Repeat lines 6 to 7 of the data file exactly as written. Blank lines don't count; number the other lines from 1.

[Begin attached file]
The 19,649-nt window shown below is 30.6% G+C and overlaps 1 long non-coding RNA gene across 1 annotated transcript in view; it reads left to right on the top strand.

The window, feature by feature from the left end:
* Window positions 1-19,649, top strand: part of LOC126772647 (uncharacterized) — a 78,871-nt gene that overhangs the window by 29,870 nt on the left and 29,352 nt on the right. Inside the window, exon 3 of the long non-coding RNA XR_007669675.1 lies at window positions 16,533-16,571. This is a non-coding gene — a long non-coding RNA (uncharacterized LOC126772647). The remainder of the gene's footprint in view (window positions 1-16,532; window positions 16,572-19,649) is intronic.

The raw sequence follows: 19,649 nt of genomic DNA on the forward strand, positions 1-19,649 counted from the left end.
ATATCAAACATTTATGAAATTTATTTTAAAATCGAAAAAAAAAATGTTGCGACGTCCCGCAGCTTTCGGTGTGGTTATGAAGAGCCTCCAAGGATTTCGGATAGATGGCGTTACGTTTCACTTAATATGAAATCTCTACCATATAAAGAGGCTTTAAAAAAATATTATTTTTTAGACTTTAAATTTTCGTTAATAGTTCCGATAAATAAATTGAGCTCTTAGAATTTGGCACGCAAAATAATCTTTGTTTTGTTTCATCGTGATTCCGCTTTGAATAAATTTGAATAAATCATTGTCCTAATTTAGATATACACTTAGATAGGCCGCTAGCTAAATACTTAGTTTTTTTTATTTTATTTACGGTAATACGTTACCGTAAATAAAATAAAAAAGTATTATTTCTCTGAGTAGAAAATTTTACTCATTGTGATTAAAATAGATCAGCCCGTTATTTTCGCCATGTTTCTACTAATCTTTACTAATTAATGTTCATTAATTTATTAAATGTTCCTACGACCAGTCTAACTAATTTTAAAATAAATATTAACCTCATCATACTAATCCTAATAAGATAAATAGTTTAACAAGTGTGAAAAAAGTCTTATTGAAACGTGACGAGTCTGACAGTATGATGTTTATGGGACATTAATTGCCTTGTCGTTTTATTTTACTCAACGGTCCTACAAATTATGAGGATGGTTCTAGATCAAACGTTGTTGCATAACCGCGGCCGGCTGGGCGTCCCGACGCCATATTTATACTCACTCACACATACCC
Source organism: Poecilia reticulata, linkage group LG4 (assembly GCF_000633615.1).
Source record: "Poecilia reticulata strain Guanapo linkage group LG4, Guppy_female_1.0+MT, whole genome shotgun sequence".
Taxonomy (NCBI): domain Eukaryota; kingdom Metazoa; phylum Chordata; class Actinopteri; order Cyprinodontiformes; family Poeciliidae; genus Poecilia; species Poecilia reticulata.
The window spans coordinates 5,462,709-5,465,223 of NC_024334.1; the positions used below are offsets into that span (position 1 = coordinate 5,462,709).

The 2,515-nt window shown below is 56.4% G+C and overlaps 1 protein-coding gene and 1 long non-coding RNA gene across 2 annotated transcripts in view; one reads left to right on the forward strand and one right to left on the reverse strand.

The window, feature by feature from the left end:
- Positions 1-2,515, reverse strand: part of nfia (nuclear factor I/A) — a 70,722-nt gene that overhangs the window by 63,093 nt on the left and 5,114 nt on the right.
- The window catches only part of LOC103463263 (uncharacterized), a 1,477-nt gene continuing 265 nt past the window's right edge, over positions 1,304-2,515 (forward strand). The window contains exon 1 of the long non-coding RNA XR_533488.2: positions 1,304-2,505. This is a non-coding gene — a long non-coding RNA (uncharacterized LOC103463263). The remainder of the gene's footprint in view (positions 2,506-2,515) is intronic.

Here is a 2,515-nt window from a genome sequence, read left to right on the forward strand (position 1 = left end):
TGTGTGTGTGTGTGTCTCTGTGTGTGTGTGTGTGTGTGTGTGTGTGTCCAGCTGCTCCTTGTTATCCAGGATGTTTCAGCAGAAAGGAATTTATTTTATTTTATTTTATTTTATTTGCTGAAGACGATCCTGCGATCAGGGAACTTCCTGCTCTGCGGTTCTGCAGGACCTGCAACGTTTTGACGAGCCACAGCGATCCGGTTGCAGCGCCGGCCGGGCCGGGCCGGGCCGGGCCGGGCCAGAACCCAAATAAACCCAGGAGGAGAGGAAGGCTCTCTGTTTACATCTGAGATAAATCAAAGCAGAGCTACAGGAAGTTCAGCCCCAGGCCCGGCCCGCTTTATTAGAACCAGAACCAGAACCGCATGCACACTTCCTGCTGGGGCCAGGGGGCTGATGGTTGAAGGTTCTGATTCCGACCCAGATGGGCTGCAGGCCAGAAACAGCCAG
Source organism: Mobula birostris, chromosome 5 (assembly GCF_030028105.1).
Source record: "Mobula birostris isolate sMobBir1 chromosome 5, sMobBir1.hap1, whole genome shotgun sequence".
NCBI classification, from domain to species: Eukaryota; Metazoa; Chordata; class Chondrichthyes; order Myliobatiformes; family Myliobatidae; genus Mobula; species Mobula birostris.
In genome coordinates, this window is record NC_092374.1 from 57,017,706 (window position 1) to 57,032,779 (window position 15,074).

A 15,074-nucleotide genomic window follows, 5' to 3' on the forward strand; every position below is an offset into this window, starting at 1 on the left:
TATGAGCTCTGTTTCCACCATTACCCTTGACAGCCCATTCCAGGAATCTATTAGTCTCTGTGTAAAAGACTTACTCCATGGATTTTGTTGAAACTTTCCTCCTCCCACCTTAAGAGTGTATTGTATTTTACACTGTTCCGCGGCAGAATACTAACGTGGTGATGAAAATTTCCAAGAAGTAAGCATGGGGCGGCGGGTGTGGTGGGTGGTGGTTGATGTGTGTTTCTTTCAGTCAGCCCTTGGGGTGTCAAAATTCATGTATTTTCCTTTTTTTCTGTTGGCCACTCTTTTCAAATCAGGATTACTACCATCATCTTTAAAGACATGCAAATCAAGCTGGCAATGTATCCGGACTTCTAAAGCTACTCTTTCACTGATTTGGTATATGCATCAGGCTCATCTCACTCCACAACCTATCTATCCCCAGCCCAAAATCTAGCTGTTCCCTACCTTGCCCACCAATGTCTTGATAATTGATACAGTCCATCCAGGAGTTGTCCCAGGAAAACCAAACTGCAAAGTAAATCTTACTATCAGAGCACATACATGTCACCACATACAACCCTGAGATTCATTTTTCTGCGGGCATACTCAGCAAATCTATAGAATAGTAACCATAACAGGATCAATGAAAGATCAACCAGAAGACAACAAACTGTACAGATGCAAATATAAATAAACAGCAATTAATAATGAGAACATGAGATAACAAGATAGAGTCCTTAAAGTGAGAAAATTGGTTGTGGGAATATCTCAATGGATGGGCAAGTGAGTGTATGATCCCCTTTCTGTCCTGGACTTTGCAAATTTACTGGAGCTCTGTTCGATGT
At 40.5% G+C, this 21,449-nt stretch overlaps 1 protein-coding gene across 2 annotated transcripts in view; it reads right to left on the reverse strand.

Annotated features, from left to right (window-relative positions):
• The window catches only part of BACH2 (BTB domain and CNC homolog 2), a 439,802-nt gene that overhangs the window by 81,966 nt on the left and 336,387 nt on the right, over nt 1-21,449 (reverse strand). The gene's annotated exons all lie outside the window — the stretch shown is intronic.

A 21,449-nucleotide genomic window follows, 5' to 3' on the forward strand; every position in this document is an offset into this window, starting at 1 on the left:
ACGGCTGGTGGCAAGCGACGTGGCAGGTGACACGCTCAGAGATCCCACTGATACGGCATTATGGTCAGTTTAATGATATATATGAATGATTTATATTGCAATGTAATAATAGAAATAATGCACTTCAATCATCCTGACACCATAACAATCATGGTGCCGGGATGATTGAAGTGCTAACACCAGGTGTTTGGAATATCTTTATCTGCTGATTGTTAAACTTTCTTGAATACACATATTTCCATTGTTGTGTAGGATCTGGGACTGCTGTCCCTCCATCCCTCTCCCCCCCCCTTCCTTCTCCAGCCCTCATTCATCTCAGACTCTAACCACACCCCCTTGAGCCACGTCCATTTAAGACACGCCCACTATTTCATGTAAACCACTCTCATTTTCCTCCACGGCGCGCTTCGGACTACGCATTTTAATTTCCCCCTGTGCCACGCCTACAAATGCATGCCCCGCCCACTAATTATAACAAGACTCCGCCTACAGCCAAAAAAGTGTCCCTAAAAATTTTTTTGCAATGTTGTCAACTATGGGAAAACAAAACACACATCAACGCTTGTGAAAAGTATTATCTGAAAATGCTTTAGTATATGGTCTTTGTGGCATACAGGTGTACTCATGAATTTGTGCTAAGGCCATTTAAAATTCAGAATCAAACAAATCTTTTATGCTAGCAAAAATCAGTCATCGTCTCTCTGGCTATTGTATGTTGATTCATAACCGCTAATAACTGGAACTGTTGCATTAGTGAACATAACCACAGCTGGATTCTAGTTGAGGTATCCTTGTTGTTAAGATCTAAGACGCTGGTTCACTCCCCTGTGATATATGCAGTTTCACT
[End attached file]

Source organism: Poecilia reticulata, linkage group LG4 (assembly GCF_000633615.1).
Source record: "Poecilia reticulata strain Guanapo linkage group LG4, Guppy_female_1.0+MT, whole genome shotgun sequence".